Mon | Oct 15, 2018

Power eating for executives and entrepreneurs

Published:Sunday | August 17, 2014 | 12:00 AM
Christian Stokes

N. Christian Stokes, GUEST COLUMNIST

As an athlete, my intense physical training was complemented by an equally structured programme of nutrition.

Food and supplements, as the conventional wisdom went, would enhance my ability to train and to perform at a high level.

This started from as early as Port Maria Primary School, where I was given nutmeg to suck because it would supposedly give me 'donkey breath', and reached its apogee with the various concoctions of oils and minerals preferred by Sam Bock, an outstanding and innovative bobsleigh coach who led Jamaica to its best Winter Olympic finish in that sport.

While there is considerable divergence on what diets and supplements lead to peak athletic performance, it is generally accepted that both, properly used, will yield significant positive results.

Executives and entrepreneurs face demands for high performance which outweigh in scope, duration and consequence demands faced by athletes.

The stakes are entirely different. In the high-stakes world of professional sports, soccer, football and basketball, athletes compete at this level for a relatively short time. For example, the average career length for an NBA player is 4.8 years, 3.3 years for an NFL player, and a player in the English Premier League can expect to be active at that level for about eight years.

Now with life expectancy in the Caribbean in the '70s and increasing, we will all spend the majority of our days in some sort of professional or entrepreneurial endeavour.

The executive or entrepreneur will not perform for a few hours a day, for some months each year, for a relatively short number of years like her professional athlete colleague, she must perform on demand, 12-14 hours or more per day, without an off season for 40-50 years. She needs all the help she can get. If nutrition is important to the athlete it is critical to the business person.


Many of us have watched a 400m race where an enthusiastic youngster sprints out of the blocks and blasts down the backstretch and we think to ourselves 'him must buss', and by the time the fellow gets to the home stretch, he is all but crawling, and the cadets run onto the field with the stretcher to haul him off in ignominy.

This should not be your day or your week. How can you not 'buss', mentally, physically, and emotionally by 2 p.m. or have to ask yourself on Wednesday if it's not Friday yet.

Here are the foods I have found helpful in supporting energy levels.

First and foremost, carbohydrates - try to stick with whole grains: and complex carbohydrates which break down well into glucose which is the only energy source for the brain and central nervous system.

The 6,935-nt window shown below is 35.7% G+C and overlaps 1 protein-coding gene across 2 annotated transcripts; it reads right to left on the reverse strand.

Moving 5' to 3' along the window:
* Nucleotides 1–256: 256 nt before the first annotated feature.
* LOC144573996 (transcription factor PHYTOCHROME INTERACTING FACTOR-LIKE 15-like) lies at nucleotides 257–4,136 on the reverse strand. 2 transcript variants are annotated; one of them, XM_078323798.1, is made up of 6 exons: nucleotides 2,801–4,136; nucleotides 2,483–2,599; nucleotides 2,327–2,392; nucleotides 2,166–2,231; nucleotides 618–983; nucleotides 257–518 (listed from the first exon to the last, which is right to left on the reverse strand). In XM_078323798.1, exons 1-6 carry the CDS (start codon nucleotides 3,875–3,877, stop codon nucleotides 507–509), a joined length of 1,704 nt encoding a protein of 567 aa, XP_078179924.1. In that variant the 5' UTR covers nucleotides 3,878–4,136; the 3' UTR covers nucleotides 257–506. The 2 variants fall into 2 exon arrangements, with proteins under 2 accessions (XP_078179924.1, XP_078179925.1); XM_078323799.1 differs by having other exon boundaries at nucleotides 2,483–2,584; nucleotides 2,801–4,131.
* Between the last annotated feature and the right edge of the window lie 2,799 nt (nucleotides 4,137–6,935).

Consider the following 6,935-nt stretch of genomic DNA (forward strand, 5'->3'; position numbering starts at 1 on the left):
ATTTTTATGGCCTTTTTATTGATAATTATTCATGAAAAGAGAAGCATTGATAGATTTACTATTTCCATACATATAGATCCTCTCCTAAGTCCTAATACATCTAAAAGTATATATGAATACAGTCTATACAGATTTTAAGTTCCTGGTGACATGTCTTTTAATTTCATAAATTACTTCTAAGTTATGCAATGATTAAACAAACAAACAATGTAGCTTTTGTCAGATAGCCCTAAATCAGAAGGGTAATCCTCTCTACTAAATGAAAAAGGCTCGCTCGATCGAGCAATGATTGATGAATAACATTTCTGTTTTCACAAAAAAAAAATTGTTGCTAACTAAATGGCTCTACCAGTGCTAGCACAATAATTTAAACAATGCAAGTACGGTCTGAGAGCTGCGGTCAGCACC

Brown rice and quinoa are excellent sources of complex carbs and both contain manganese, which plays an important role in producing energy from carbohydrates and proteins.

Try sweet potatoes, which are an easy 'take to the office meal'. They're easy to prepare and also have high levels of vitamins A and C.

Forsake the condensed milk and try a spoonful of honey instead. Honey releases its energy throughout the day as opposed to giving sugar highs - and lows.

Thirst masquerades as hunger, so save yourself from overeating by ensuring that you are always hydrated. I am grateful for Coca Cola's sponsorship of the World Cup, and admire their value chain management and corporate social responsibility, but their products, and similar products, including bag juice and Bigga, do not count to what we are trying to do here - I hasten to confess that I grew up on Kool Kat and sky juice, but we learn as we go.

Snack on fruits throughout the day. They provide an immediate bump in glucose which the body can easily convert into energy. Bananas provide a quick source of energy through its high levels of glucose fructose and sucrose. Combine bananas with oranges which provide a more sustained release of energy during the day. It's a powerful combination. Next time you see a taxi driver buying oranges and bananas at the stop light, you'll know why.

You may also want to add apples to your snack list. They take longer than most other fruits to digest and therefore provide energy over a more sustained period of time.

Provide some variety for yourself by including greens in your meals. My favorite is spinach, which provides some carbs and lots of iron for the production of energy.

Beans provide further variety and are a good source of both carbohydrates and proteins.

Getting through your days with optimal productivity doesn't have to be about coffee and energy drinks. What you eat can give you the energy, mental acuity and stress-management abilities necessary to be a peak performer.

N. Christian Stokes is founder and CEO of NCS